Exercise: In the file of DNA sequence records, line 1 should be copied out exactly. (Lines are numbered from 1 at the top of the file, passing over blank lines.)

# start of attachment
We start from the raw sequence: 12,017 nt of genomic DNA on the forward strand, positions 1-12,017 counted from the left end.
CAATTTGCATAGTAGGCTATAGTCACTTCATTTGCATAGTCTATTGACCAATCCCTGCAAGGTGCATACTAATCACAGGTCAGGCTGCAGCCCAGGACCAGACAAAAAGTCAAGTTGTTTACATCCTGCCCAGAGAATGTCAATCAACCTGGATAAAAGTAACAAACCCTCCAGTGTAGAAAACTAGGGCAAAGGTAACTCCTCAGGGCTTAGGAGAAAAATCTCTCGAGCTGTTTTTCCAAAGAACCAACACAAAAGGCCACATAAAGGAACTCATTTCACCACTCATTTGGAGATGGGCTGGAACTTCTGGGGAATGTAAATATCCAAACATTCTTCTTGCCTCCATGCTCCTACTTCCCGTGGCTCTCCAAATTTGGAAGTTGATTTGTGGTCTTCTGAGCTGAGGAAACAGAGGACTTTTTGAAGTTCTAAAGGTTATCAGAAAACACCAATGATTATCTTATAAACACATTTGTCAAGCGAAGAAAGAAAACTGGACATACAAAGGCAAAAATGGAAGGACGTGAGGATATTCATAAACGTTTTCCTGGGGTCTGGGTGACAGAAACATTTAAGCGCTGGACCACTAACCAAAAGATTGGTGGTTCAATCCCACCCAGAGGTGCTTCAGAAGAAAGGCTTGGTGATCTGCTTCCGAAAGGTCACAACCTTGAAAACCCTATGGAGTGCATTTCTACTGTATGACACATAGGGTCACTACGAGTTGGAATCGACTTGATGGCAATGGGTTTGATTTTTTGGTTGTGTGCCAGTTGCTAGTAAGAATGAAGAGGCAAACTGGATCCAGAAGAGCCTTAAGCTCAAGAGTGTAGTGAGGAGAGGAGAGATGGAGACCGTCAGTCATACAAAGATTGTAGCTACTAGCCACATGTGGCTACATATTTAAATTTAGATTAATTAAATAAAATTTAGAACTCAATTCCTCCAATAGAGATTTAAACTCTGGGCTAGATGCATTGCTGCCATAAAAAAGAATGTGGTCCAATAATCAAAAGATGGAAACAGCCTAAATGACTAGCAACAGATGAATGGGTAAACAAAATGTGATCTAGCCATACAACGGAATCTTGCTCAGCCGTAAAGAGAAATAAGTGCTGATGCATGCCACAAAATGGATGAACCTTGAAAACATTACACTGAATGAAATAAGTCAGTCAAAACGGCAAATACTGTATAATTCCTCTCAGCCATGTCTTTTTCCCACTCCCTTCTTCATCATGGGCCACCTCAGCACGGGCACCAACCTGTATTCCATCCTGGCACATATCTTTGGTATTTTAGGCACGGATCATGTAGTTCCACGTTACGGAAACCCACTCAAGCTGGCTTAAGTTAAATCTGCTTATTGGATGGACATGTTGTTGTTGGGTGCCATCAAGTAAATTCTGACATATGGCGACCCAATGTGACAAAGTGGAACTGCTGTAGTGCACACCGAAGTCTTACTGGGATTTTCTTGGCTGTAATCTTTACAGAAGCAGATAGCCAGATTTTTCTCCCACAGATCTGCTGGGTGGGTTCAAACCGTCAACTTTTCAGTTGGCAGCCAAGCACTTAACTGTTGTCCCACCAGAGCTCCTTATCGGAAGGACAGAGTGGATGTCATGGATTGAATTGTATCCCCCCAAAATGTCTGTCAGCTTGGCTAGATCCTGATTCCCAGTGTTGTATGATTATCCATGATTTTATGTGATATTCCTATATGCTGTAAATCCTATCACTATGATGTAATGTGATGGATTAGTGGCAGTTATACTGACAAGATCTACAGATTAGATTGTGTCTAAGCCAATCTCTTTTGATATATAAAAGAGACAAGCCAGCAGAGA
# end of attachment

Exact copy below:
We start from the raw sequence: 12,017 nt of genomic DNA on the forward strand, positions 1-12,017 counted from the left end.